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Ambul Pediatr. 2004 Sep-Oct;4(5):424-8.

Number of children's books in the home: an indicator of parent health literacy.

Author information

  • 1University of Miami School of Medicine, Miami, FL 33136, USA. leesanders@miami.edu

Abstract

BACKGROUND:

One in 4 US adults have poor health literacy, unable to read and understand written medical information. Current tools that assess health literacy skills are too lengthy to be useful in routine clinical encounters.

OBJECTIVE:

To determine which of 7 screening questions is most useful for identifying parents with adequate health literacy.

DESIGN/METHODS:

A cross-sectional study of an ethnically diverse sample of 163 parents of children aged 12 to 24 months presenting for routine care at 1 of 6 inner-city clinics. Literacy was measured by performance on the Short Test of Functional Health Literacy for Adults, which was categorized as "adequate" or "inadequate or marginal." The 7 screening questions concerned parents' educational achievement, educational expectations for the child, and home literacy environment.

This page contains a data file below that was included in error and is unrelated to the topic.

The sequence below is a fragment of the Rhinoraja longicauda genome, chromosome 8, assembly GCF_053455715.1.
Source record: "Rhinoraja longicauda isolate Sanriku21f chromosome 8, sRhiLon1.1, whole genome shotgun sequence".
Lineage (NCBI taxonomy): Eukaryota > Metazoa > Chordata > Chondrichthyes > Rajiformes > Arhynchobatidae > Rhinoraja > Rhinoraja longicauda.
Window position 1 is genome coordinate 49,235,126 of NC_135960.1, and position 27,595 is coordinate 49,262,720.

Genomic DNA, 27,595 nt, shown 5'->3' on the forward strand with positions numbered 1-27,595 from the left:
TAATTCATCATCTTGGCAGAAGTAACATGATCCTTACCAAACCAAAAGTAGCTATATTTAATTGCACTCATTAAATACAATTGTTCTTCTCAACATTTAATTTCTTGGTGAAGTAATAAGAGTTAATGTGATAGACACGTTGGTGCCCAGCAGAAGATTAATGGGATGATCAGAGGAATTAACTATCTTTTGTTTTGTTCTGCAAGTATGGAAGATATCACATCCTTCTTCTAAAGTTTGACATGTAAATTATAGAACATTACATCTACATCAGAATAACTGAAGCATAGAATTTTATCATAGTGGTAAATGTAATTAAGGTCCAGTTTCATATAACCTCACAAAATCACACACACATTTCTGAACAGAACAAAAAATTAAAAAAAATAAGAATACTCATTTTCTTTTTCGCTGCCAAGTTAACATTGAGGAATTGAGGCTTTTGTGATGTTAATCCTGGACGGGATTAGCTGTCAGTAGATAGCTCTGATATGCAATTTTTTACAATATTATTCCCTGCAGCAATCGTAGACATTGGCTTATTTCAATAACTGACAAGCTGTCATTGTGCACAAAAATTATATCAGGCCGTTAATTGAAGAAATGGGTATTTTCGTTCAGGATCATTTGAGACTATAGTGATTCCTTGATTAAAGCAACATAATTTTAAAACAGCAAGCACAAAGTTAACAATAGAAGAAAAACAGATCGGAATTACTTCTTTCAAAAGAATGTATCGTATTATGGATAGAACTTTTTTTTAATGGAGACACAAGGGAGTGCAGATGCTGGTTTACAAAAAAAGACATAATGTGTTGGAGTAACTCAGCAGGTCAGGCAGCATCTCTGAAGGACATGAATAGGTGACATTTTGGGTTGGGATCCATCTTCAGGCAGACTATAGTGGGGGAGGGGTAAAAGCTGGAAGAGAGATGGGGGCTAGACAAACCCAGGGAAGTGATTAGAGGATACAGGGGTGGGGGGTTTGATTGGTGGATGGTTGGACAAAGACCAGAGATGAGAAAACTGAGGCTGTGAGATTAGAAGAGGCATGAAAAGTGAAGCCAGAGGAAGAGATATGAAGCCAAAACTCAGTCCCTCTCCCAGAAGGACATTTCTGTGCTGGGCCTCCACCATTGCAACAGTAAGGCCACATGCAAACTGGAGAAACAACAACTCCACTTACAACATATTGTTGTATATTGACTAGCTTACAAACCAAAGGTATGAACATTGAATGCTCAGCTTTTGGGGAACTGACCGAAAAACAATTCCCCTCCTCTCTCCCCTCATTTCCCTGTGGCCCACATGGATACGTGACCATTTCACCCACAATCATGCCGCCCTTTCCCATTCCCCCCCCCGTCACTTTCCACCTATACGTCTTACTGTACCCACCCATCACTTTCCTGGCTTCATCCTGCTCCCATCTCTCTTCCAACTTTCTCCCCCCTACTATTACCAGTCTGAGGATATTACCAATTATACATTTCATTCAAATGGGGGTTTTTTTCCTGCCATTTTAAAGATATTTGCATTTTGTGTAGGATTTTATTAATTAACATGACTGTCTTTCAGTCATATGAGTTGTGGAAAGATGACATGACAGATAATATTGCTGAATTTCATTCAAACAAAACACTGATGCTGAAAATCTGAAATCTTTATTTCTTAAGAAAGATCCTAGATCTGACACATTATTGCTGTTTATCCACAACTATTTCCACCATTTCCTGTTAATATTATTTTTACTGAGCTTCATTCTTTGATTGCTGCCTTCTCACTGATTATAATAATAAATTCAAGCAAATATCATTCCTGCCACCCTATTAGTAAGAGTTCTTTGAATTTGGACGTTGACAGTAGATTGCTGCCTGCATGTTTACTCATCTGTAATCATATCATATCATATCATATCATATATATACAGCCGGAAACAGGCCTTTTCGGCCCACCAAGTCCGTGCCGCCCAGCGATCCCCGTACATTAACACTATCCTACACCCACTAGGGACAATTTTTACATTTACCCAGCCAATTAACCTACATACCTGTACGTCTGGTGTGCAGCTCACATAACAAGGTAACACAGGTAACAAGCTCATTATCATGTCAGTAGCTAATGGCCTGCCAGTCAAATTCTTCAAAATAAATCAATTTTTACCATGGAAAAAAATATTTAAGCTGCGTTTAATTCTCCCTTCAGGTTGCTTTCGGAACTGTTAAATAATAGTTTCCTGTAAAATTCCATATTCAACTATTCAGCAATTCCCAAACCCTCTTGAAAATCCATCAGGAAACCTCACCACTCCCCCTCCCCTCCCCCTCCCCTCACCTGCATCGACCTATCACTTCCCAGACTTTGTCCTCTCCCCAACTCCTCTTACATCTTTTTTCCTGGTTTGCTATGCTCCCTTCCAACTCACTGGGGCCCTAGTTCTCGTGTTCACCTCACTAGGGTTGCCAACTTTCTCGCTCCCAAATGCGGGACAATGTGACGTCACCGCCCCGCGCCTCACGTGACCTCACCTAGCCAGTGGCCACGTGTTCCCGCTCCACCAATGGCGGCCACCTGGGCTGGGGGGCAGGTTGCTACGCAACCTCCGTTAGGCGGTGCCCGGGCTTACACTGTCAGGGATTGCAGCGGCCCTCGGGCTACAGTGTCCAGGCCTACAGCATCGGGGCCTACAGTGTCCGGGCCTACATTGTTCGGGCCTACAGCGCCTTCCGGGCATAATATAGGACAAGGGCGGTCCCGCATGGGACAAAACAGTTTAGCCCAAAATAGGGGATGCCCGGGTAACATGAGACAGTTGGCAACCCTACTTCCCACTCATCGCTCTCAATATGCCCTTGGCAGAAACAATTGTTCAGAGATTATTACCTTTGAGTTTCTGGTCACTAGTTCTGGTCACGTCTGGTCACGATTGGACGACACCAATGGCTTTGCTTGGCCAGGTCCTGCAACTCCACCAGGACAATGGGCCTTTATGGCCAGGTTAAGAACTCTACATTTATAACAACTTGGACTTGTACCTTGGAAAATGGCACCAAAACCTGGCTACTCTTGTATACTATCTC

RESULTS:

Eighty-three percent of respondents had adequate health literacy, which was highest among those who were African American, were born outside the United States, spoke English primarily at home, and had completed high school. Only 2 factors, however, were independently associated with adequate health literacy: more than 10 adults' books or more than 10 children's books in the home. "More than 10 children's books" had a positive predictive value of 91%.

CONCLUSIONS:

Having more than 10 children's books in the home is a useful, independent indicator of adequate parent health literacy. More research is needed, however, to find a better screening tool for identifying parents with increased health literacy needs.

PMID:
15369414
[PubMed - indexed for MEDLINE]
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